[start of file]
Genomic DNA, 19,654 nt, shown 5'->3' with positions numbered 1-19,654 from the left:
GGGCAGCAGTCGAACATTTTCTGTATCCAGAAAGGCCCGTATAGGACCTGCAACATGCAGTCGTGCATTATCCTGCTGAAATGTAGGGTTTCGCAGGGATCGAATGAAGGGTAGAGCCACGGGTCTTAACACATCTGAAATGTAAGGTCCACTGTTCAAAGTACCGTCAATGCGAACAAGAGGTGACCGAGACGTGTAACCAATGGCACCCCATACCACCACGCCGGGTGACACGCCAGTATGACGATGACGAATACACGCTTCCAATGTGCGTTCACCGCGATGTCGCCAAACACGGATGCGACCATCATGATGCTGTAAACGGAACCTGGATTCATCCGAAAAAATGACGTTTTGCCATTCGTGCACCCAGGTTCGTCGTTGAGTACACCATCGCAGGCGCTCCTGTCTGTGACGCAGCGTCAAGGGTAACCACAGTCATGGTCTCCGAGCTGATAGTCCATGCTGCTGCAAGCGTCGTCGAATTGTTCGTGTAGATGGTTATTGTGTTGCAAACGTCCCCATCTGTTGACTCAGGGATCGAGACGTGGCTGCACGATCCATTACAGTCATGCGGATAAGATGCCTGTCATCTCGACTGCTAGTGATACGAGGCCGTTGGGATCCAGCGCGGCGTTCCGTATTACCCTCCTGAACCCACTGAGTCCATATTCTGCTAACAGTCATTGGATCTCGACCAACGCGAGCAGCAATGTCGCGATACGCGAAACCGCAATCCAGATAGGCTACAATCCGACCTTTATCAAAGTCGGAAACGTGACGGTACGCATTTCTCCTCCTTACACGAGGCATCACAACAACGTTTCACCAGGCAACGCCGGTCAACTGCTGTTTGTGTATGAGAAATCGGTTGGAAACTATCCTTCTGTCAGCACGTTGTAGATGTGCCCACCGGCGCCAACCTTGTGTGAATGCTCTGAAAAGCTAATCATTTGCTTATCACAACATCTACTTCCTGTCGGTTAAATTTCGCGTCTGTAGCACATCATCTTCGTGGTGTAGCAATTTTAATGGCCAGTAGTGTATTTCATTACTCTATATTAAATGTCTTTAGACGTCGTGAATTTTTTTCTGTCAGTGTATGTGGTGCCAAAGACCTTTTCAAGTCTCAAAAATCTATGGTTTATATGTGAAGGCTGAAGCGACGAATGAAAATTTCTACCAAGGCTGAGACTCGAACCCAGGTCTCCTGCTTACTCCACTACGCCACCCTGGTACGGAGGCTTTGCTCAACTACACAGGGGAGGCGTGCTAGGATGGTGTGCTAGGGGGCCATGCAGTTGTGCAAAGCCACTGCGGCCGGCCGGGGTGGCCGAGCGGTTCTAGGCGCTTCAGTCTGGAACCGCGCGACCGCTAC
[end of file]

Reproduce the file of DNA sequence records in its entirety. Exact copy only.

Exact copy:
Genomic DNA, 19,654 nt, shown 5'->3' with positions numbered 1-19,654 from the left:
GGGCAGCAGTCGAACATTTTCTGTATCCAGAAAGGCCCGTATAGGACCTGCAACATGCAGTCGTGCATTATCCTGCTGAAATGTAGGGTTTCGCAGGGATCGAATGAAGGGTAGAGCCACGGGTCTTAACACATCTGAAATGTAAGGTCCACTGTTCAAAGTACCGTCAATGCGAACAAGAGGTGACCGAGACGTGTAACCAATGGCACCCCATACCACCACGCCGGGTGACACGCCAGTATGACGATGACGAATACACGCTTCCAATGTGCGTTCACCGCGATGTCGCCAAACACGGATGCGACCATCATGATGCTGTAAACGGAACCTGGATTCATCCGAAAAAATGACGTTTTGCCATTCGTGCACCCAGGTTCGTCGTTGAGTACACCATCGCAGGCGCTCCTGTCTGTGACGCAGCGTCAAGGGTAACCACAGTCATGGTCTCCGAGCTGATAGTCCATGCTGCTGCAAGCGTCGTCGAATTGTTCGTGTAGATGGTTATTGTGTTGCAAACGTCCCCATCTGTTGACTCAGGGATCGAGACGTGGCTGCACGATCCATTACAGTCATGCGGATAAGATGCCTGTCATCTCGACTGCTAGTGATACGAGGCCGTTGGGATCCAGCGCGGCGTTCCGTATTACCCTCCTGAACCCACTGAGTCCATATTCTGCTAACAGTCATTGGATCTCGACCAACGCGAGCAGCAATGTCGCGATACGCGAAACCGCAATCCAGATAGGCTACAATCCGACCTTTATCAAAGTCGGAAACGTGACGGTACGCATTTCTCCTCCTTACACGAGGCATCACAACAACGTTTCACCAGGCAACGCCGGTCAACTGCTGTTTGTGTATGAGAAATCGGTTGGAAACTATCCTTCTGTCAGCACGTTGTAGATGTGCCCACCGGCGCCAACCTTGTGTGAATGCTCTGAAAAGCTAATCATTTGCTTATCACAACATCTACTTCCTGTCGGTTAAATTTCGCGTCTGTAGCACATCATCTTCGTGGTGTAGCAATTTTAATGGCCAGTAGTGTATTTCATTACTCTATATTAAATGTCTTTAGACGTCGTGAATTTTTTTCTGTCAGTGTATGTGGTGCCAAAGACCTTTTCAAGTCTCAAAAATCTATGGTTTATATGTGAAGGCTGAAGCGACGAATGAAAATTTCTACCAAGGCTGAGACTCGAACCCAGGTCTCCTGCTTACTCCACTACGCCACCCTGGTACGGAGGCTTTGCTCAACTACACAGGGGAGGCGTGCTAGGATGGTGTGCTAGGGGGCCATGCAGTTGTGCAAAGCCACTGCGGCCGGCCGGGGTGGCCGAGCGGTTCTAGGCGCTTCAGTCTGGAACCGCGCGACCGCTAC